The implications of insecure IoT devices have the potential to be devastating.
IoT security from a consumer perspective
As individuals, we want to take advantage of the benefits that IoT devices can offer, such as health tracking, driving, home automation control, etc.
But how can we adequately assess the security risk from our devices, knowing they won’t leak data, leave our home networks open to attack, or that the vendor won’t on-sell our details? How can we do this with a limited budget and cybersecurity knowledge?
The solution is to do our own risk assessment, both on the device vendor, as well as on the security of the device itself. We can seek out the advice of trusted companies in the home cybersecurity space, such as Norton.
Thinking about these issues in advance, reading up about the vendor and device security, and consumer and security vendor ratings can go some way to alleviating the risk of personal IoT devices. Deploying trusted security software solutions across home networks and connected devices can also help beef up security.
Can artificial intelligence help secure the web?
Will AI be the silver bullet, saving us from a million insecure IoT devices turning into our own personal bot army from hell? Well, it won’t be a silver bullet, but it sure can help.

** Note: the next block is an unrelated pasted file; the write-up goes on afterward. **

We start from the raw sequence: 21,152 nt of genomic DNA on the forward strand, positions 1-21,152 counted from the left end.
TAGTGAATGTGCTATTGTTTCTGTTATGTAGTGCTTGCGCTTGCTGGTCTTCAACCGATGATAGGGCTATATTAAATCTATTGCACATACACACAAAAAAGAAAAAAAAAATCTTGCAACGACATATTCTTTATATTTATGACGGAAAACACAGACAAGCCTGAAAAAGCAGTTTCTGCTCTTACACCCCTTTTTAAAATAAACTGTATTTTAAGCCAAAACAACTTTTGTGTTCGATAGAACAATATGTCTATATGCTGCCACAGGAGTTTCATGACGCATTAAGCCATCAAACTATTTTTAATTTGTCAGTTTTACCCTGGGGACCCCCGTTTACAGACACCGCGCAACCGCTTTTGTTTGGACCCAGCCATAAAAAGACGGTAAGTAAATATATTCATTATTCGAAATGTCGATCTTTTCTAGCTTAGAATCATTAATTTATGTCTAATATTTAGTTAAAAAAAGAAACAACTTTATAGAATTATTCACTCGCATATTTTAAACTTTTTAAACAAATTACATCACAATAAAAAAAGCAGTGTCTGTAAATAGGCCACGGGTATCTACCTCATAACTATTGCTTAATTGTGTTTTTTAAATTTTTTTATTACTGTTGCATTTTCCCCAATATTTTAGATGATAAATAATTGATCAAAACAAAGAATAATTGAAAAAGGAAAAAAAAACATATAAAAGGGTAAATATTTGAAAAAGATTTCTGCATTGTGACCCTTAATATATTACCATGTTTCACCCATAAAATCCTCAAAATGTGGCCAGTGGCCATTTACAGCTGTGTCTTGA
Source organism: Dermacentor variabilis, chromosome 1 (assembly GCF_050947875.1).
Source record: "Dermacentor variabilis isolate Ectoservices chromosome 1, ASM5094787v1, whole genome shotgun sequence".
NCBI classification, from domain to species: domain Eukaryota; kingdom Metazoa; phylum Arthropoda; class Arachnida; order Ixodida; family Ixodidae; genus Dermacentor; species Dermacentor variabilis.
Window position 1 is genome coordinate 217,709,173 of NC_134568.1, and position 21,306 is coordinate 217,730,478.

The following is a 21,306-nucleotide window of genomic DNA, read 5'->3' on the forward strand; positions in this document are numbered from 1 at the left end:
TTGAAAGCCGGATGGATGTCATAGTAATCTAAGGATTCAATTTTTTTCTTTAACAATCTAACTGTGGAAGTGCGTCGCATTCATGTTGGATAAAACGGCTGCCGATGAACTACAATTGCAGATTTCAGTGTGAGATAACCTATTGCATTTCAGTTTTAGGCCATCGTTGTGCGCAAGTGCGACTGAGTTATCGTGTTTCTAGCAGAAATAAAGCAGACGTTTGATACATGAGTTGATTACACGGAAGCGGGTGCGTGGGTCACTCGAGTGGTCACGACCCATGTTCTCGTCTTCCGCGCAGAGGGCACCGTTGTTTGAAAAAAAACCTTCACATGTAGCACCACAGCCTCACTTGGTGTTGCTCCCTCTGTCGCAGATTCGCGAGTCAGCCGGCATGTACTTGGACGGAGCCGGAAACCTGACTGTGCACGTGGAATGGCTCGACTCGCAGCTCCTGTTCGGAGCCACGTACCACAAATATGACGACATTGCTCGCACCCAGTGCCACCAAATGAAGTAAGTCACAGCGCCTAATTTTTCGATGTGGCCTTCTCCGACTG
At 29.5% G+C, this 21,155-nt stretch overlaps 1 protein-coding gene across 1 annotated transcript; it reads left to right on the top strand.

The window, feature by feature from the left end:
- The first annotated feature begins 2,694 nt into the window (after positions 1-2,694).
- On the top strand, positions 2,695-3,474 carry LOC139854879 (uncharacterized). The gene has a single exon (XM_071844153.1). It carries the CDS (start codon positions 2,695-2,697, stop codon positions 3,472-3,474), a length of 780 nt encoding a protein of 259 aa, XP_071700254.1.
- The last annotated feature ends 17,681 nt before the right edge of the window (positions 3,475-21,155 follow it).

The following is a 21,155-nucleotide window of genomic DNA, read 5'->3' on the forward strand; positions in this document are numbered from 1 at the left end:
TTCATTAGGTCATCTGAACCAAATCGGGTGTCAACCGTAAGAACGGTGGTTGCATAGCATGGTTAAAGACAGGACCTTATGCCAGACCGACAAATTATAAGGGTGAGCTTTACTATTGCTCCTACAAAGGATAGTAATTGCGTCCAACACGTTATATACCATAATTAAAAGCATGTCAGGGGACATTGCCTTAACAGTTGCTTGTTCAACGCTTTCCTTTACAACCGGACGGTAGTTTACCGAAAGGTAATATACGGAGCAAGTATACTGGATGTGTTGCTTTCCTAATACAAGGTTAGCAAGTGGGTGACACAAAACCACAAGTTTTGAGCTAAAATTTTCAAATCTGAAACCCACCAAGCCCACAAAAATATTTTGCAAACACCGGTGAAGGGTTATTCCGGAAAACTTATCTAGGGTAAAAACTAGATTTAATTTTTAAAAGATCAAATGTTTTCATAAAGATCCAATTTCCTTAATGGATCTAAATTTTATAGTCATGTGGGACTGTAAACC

“AI can help security teams boost their threat detection and response capabilities, minimise identity fraud, thwart insider threats and reduce false positives in application testing — to name just a few examples.” – IBM’s Security Intelligence
AI is used in a general sense to convey any software that behaves as we’d expect a human to. What people often mean when they say AI is actually machine learning, whereby software finds patterns based on “training data” (large datasets), often patterns that are impossible to spot with a human eye.
As you can imagine, when deployed for security, these sort of software algorithms can find anomalies in incoming or internal data that can point to attacks or security threats. Training machine learning software algorithms to identify “data for goodware” can help identify suspicious outliers.
The problem with cyber attacks
The issue here is that there are countless different types of cyber attacks, for example:
- DDOS attacks, that seek to bring down a website or server due to an unmanageable amount of traffic directed to that resource
- Ransomware, which encrypts files in data storage on a machine in the background before finishing and directing you to pay a ransom for the decryption (which may or may not actually occur if you pay)